San Mateo development plans slowed by economy 

A development boom along South Delaware Street in San Mateo has hit a big speed bump: the economy.

Despite approvals from City Hall for several major housing and office projects along a half-mile stretch of Delaware Street, the troubled real estate market means it will probably be years before several ambitious plans become reality.

The 599-unit housing, office and retail complex Station Park Green at 1700 S. Delaware St. was approved last week by the City Council. But instead of requiring building permits to be submitted within the regular two-year period, city officials allowed the developer 10 years to do the paperwork.

Similarly, the 276,000-square-foot Hines office project down the street was approved last year with an eight-year development agreement.

“They were concerned, obviously, with the economy, [that] they wouldn’t be able to achieve that in two years,” said Senior Planner Lisa Ring. “We don’t expect them to be pulling a building permit anytime soon on these projects, unfortunately.”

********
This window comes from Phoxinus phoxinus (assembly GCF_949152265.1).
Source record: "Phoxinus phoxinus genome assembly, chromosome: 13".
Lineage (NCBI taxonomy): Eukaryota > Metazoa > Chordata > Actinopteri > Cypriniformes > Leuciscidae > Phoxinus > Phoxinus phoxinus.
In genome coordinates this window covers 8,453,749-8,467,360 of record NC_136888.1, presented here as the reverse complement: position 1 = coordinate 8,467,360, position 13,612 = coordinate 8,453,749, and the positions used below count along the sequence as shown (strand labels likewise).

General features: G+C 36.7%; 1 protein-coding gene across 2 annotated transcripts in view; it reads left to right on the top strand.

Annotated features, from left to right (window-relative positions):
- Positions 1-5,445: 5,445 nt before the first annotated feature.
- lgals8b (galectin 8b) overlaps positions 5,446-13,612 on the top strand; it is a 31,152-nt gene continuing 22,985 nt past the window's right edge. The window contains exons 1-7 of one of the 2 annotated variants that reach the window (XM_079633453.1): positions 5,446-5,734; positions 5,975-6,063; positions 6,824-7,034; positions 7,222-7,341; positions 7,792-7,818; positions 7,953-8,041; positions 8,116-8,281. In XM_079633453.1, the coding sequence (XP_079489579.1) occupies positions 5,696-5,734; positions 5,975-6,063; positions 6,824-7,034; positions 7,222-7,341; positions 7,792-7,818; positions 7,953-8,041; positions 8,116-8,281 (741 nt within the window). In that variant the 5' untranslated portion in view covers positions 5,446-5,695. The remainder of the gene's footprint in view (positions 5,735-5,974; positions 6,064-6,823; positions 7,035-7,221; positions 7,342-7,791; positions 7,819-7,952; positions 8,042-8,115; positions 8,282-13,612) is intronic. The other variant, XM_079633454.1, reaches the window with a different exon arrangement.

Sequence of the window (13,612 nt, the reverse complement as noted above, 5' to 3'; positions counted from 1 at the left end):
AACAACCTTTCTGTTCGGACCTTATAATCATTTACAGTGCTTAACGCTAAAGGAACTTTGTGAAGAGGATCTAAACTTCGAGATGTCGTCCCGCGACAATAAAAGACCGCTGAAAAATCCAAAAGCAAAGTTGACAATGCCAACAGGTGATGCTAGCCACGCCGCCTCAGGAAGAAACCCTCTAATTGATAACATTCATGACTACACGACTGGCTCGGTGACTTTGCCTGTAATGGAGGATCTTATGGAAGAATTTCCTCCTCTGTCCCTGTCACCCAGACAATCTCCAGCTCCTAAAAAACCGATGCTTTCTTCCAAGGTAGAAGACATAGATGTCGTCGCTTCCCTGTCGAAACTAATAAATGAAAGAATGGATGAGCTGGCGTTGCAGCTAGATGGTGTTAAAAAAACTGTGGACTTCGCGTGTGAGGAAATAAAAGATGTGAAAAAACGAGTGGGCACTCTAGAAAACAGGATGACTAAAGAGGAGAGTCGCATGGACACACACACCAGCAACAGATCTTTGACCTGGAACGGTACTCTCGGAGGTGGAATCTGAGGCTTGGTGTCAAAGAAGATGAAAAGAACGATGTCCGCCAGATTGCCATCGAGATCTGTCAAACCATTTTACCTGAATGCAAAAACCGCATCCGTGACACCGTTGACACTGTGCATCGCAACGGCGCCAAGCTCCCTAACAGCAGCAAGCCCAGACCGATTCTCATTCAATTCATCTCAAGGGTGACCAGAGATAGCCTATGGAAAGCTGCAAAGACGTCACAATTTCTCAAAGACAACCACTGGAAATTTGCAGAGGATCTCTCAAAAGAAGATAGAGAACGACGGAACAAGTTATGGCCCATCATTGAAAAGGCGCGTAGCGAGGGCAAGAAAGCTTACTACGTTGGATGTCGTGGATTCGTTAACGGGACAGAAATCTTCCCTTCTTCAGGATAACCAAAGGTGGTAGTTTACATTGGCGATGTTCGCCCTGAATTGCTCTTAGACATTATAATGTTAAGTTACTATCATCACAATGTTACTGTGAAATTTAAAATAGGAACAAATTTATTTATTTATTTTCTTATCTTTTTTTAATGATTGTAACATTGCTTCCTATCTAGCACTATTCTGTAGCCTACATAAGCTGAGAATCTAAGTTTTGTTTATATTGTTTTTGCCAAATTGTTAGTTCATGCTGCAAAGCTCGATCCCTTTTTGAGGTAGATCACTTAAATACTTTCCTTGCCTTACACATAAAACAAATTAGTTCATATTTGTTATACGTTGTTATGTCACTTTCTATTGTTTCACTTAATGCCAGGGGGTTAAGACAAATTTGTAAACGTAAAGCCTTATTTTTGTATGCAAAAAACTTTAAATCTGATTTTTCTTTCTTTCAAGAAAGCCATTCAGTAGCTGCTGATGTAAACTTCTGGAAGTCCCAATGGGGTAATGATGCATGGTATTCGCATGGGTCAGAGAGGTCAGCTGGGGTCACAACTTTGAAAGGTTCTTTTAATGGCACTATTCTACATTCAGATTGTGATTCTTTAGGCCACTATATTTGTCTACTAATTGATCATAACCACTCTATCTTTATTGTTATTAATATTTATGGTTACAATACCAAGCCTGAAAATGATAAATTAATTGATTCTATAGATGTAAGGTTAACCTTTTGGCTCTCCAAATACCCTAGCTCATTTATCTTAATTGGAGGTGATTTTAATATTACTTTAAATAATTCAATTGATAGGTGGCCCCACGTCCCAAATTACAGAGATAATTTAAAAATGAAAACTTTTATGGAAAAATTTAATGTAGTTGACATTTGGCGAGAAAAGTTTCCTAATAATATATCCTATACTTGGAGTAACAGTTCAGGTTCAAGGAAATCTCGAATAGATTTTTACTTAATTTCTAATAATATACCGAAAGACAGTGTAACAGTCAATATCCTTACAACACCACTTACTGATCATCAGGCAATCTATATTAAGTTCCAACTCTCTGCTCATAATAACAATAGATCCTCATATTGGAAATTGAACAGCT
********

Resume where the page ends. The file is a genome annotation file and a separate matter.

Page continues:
This week, the Planning Commission turned its attention to preliminary plans for an 83-unit condo project at 2090 Delaware St., a few doors down from the city’s former police station at 2000 Delaware St., where yet another 120-unit housing project is under review.

The flood of projects is exactly what the city wanted when it crafted its Rail Corridor Plan in 2005, laying out incentives and building guidelines to spark new construction on Delaware and in areas near the Caltrain corridor.

“That’s what resulted in the interest,” Ring said.

The most high-profile Delaware Street project of all — the 83-acre Bay Meadows project — also faces an uncertain timeline more than three years after it was approved.

While the Bay Meadows master developer expects to complete work in June on building roads and other infrastructure for part of the project — which includes 1,171 residential units and 715,000 square feet of office space — there is no clear schedule for when buildings will rise.

“We will time our entry into the market to be consistent with the market recovery,” said Janice Thacher, project manager for San Francisco-based developer Wilson Meany Sullivan.

The earliest the Bay Meadows developer would have to pull building permits is October 2013, according to the city.

“The clock’s ticking,” said Associate Planner Darcy Forsell, “but it’s not ticking very fast.”

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Shaun Bishop

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